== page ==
charm she had been held immune.
Up to the moment of their accidental
meeting if he had thought of her at
all his mind had only brushed her
identity along with the group of old
friends, all of v.-whom it would be a gen-
tle, half sad pleasure to owe vi'n. if
only to Ix a S1.11 l -,1 ,. :. '-In to
mea-inur, how r;,r he had gone. for it is
only thus by comparing ourselves with
the friends with whom we were once
abreast that we can gauge our progress
or estimate our failures.
Yet now he had a curious sensation
of having stumbled upon something
that he had craved-something the lack
of which had made him restless and
ill at ease, and as the conviction over-
spread his mind In all its amazing cer-
tainty his manner grew abstracted,
Then he became alert with a sudden
purpose. With something of his old
impetuosity he reasoned that here was
a matter that had been deferred long
If his instinct told him so much at
that first meeting he was doubly sure
of It at the end of the following month.
He seemed now to himself to have re-
turned home for the express purpose
of seeing Elizabeth. Her society was
like long drafts of cool water from
some boyhood's well. He hadn't
thought much about the water at the
time. One never does. He had sup-
posed that all water was cool, clear and
refreshing. He knew better now.
There was but one such well-but one
"It isn't decent for a woman of your
age to be husbandless," was his scorn-
ful way of beginning the attack.
"Oh, I don't know!" was that lady's
easy rejoinder. "We spinsters have
our uses. Think how we serve to point
morals. Why, I'.ye.no doubt that I my-



Leads in Low Prices and Good

He invites the purchasing public to call,
Examine his stock and GET PRICES.

Pavs the Highest Price for Green Salted ALIGATOR HIDES,




Fresh and of Guaranteed Purity.

Offers His Professional Services to the Citizens of St. Andrews and"
Surrounding Country -
-May be ',,d at b. reseitence on Bi,,e,,,, Vi.ta avenue at night.


Corner of Bayview and Wyoiiln Avenues on Bay Front.
Glassware. Tinware and Notions!
\What you can't find at any other Store, come to the R A CKE T
'ST 0 R E and get.

Hot 'Meals at All Hours of the Day.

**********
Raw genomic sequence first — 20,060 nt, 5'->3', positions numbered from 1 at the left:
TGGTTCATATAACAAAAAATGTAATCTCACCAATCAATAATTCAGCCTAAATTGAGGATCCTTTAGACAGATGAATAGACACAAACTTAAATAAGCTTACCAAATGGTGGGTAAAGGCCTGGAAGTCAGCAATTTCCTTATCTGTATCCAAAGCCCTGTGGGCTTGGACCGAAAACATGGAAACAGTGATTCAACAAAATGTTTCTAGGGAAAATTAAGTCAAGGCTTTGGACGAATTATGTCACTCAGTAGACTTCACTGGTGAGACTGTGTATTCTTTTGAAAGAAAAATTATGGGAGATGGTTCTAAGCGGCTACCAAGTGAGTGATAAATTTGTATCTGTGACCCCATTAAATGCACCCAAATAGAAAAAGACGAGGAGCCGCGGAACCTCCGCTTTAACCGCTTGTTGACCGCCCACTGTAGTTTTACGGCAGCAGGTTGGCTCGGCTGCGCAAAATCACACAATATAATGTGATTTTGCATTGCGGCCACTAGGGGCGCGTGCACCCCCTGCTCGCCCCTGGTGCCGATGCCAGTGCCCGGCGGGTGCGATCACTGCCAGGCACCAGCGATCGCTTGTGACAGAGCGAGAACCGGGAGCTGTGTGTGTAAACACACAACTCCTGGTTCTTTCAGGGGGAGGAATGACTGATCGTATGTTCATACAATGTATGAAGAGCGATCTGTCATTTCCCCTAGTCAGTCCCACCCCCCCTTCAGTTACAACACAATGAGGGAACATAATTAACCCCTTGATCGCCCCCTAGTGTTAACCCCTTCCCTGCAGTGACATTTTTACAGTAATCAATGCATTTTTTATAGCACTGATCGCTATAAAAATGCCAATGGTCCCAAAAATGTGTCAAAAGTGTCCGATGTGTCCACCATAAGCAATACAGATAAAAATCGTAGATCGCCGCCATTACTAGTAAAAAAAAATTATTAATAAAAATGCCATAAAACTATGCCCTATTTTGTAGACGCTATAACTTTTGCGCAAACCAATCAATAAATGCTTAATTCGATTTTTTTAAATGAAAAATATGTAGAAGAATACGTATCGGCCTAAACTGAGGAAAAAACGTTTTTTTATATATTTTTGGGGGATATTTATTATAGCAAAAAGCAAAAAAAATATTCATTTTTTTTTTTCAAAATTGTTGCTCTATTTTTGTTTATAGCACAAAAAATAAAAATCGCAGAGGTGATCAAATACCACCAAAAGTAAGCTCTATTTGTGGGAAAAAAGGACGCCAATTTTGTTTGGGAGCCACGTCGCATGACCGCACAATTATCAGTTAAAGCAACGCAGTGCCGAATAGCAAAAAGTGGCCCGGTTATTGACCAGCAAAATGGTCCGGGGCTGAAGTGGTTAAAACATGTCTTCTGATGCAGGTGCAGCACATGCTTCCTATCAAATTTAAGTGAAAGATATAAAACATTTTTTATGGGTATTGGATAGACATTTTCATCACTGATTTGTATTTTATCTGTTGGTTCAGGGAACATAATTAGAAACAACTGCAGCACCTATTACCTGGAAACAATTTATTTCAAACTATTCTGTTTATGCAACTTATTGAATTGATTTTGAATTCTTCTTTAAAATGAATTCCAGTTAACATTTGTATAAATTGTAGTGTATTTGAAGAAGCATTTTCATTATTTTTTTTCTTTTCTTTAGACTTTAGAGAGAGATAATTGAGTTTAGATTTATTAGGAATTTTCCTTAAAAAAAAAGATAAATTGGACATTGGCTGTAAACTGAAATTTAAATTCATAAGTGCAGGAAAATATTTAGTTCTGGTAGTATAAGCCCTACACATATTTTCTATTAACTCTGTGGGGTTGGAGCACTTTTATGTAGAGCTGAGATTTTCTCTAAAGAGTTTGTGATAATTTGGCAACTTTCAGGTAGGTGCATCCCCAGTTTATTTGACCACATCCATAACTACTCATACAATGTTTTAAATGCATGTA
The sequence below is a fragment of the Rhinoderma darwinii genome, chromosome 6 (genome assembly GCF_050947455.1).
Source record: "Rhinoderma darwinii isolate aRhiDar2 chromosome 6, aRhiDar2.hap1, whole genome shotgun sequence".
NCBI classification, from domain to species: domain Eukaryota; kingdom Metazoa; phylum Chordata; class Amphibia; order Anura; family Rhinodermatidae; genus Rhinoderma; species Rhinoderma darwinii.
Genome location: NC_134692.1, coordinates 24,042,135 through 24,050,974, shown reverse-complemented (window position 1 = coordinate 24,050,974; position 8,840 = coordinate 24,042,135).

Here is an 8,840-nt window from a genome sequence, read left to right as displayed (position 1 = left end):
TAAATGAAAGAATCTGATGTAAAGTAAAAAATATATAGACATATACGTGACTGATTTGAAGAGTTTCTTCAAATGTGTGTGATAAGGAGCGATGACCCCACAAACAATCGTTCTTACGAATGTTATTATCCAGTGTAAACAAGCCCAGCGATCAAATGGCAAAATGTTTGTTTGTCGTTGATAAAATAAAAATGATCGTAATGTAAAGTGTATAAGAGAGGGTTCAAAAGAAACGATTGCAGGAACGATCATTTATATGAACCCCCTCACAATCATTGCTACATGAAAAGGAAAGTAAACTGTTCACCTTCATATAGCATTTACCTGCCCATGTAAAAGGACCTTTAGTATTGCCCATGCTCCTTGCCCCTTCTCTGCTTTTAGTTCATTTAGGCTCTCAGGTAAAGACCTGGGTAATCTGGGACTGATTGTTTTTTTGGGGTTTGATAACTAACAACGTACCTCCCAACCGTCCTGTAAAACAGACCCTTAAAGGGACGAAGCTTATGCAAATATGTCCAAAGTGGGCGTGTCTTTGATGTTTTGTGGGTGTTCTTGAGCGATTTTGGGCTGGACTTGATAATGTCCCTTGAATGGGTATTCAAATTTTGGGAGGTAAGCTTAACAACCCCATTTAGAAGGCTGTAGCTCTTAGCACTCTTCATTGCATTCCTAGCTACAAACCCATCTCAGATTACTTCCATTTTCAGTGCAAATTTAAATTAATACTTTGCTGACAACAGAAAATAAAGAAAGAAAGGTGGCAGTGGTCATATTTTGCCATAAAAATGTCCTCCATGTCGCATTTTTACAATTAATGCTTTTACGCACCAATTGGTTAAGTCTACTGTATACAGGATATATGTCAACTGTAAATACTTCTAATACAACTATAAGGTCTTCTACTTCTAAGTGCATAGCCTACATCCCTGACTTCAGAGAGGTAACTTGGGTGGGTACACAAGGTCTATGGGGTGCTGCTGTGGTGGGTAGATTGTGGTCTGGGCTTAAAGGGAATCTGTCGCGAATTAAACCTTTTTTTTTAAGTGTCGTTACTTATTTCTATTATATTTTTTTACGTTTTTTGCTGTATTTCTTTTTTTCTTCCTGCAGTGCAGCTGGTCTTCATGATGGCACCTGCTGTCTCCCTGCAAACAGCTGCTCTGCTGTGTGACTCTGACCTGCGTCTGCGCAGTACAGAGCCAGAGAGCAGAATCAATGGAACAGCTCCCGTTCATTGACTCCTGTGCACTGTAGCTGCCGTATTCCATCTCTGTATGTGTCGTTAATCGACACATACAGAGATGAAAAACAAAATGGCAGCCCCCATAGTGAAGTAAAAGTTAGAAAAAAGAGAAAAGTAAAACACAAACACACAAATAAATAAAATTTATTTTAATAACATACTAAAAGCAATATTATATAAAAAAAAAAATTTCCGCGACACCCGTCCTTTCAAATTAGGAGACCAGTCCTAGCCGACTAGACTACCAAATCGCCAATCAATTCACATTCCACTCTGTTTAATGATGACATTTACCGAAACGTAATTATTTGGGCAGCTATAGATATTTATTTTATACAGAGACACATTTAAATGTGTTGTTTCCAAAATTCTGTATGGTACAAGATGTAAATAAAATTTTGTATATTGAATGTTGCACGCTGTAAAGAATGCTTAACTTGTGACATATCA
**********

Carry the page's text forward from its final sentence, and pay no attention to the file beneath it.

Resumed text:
UillllliillllljII,,.Cup of C(offee, 5 Cts. a t eof Tea 5 .

Fresh Bread, Pies and Cakes, Specialties

S. I. GODARD, Pi'oprietor.


Thi;,s the latest anla most complete
Hand low for working plants in the garden. It
sselt-adjustablte; the weight the block to
which the blade is attached keeps it in the
ground, and the depth of plowing is regulated
F by lifting the handles. A boy or girl of ten
years can handle it with perfect ease. It has ia
24-inch steel wheel, the height of which makes
Sth' plow light of draft. It has five blades; I is
Turning l lmold, 2 a shovel. : i ats eior w feeding
blade, 4 a bull-tonvue, 5 a rake. Wrench
i e with each plow.
NWe have made arrailg.:.ments by
i w wteh we can furni .h this plow at
-r' the fa.ory price, $ .7,. with

.- I-- - u.,-f- sV o r -y

freight to St. Andrews Bay about one dollar, making he plow, delivered
$4.50. But the BUOY proposer to do better than this and will send the Buo
one vear and furnish one of these plows complete at the factory for $4.54
pTrchaser to pay freight
The plow may be seen in operation at the 'editor's residence at any time
Order from the BUOY direct,


a MAm A M Pa I P LL S.
A S", Cunm n Rsuar for Buvrxsas. Mmsxw.nrson.
NER INOWN TO FAIL. sare $u Sely Satis-
faction uarnted or Money Refuldl. Sent prepaid
for 1.00 per box. Will send them on trial, to be paid for
when relieved. Samples Free. Ifyuur druggist does not
S have then send your orders to the

Sold at St. Andrews Bay, Fla., at

r vv "n Tr A care-narant edr If yonuse
iPILES1 E ilp i11)
D. Matt. Thompson, Supt.
Graded Schools, Statesville, N. C., writes .: 1 can say
they do all you.,claim for them." Dr. S. V. Devore,
Raven Rd k,WV&., writes: "They give universal sau-
Sfaction." Dr. H. D. McGill, Clarksburg, Tenn., writtf W
"In a practice of 23 years, I have found Do rem.4y to
equal yo r." Praee, 50 CuaN Sample* Free. Sold
^ by Druggist-. MA TIN RUDY, LANCASTER.] PA. p

Sold at St. Andrews Bay, Fla